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review 2018-04-19 19:52
New Release Review – The Secret of the Lost Pharaoh by Carolyn Arnold @Carolyn_Arnold
The Secret of the Lost Pharaoh - Carolyn Arnold

 

The Secret of the Lost Pharaoh

Amazon  /  Goodreads

 

MY REVIEW

 

It seems books with an Egypt locale have been dropping into my reading list and The Secret of the Lost Pharaoh by Carolyn Arnold is the latest one. I feel I am right there with Alex as she begins her descent…

 

Secrets surround the Lost Pharaoh’s tomb and she is determined to protect it.

 

What she found was so much more than she expected and she felt that Matthew Connor, her Indiana Jones, would be the perfect person to have at her side.

 

Matthew hops on a plane out of Alaska, swings by Toronto, Canada, to pick up his posse, and it’s off to Egypt and another treasure hunting adventure.

 

I am glad to be back with Matthew, Robyn, who works as the curator at the Royal Ontario Museum, and Cal who is a world class photographer.

 

We will have some sexual tension and a bit of goo goo eye romance. I’m not sure what’s what and I don’t think they do either, so it should be interesting. Matthew is a bit of a dufus. Can’t see what’s right in front of him. Oh well, I think we will have plenty of time, even if it’s in future books, for him to wake up.

 

Underground…oh man…I can handle larger spaces for a short period of time with easy exits, but being lowered into a welllike hole, a cavein, rolling down the river with tons of earth your sky, entombed snakes (yep, we have to have snakes)…They are hanging on, tamping down their fear. Could I? NOPE!!!!

 

When they went to the airport, I thought, hmmm…something has got to happen…and it did.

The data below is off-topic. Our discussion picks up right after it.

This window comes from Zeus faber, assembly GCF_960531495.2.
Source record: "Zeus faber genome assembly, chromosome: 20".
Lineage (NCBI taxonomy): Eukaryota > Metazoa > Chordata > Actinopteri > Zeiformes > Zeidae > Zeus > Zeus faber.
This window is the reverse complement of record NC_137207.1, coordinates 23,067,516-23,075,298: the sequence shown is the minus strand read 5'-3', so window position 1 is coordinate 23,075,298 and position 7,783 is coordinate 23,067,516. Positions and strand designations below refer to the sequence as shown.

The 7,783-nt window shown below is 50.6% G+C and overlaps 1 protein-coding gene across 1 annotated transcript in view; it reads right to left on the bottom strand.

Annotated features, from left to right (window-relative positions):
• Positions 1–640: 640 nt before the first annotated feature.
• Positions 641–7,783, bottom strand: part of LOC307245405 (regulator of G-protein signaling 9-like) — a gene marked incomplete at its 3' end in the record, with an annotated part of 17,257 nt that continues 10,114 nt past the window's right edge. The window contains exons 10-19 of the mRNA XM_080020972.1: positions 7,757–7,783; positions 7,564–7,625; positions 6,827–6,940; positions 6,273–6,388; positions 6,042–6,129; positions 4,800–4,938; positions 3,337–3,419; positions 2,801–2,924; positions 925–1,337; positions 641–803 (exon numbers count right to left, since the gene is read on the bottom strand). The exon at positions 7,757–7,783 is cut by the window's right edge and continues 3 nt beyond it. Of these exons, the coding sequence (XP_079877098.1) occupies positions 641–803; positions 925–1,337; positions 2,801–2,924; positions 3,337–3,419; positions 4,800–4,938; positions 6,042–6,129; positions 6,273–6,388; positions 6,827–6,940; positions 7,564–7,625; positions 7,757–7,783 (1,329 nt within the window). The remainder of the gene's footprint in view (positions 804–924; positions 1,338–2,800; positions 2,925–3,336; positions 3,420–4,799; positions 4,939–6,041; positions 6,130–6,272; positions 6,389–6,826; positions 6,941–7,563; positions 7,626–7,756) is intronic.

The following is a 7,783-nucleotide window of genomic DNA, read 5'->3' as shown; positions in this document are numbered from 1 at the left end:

The twists and turns, action and adventure, mystery and suspense, kept me on my toes. I thought this would happen, then it didn’t. I thought that would happen, then it didn’t. Carolyn Arnold does a good job of leading me down a familiar path, then jerking the rug out from under me. Think it’s over, oh no, not by a long shot.

I voluntarily reviewed a free copy of City of Gold by Carolyn Arnold.

Animated Animals. Pictures, Images and Photos 4 Stars

 

READ MORE HERE

 

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Source: www.fundinmental.com/new-release-review-the-secret-of-the-lost-pharaoh-by-carolyn-arnold-carolyn_arnold
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review 2018-04-19 16:46
The Faraday Files Book #3: The Heartreader's Secret
The Heartreader's Secret - Kate McIntyre
The Timeseer's Gambit (The Faraday Files Book 2) - Kate McIntyre
The Deathsniffer's Assistant - Kate McIntyre

Outstanding yet again! The Faraday Files is one of my most favorite series! The 1900s alternate steampunk London (Darrington City) and the diverse cast of characters found a place in my heart in Kate Mcintyre's debut, The Deathsniffer's Assistant, and I've been watching the characters struggle and cry, laugh and grow, sacrifice and persevere ever since. 


The Deathsniffer's Assistant - Kate McIntyre 

 

But before I get into my review of Kate's newest release, book three, The Heartreader's Secret, I'd like to give you a brief overview of the first two books.

 

In the first book, The Deathsniffer's Assistant, we're introduced to the very eccentric and hard-hearted Olivia Faraday, a Deathsniffer (someone who hunts murderers) and her overly sensitive assistant, Christopher Buckley, a WordWeaver (transcribes thoughts directly to page).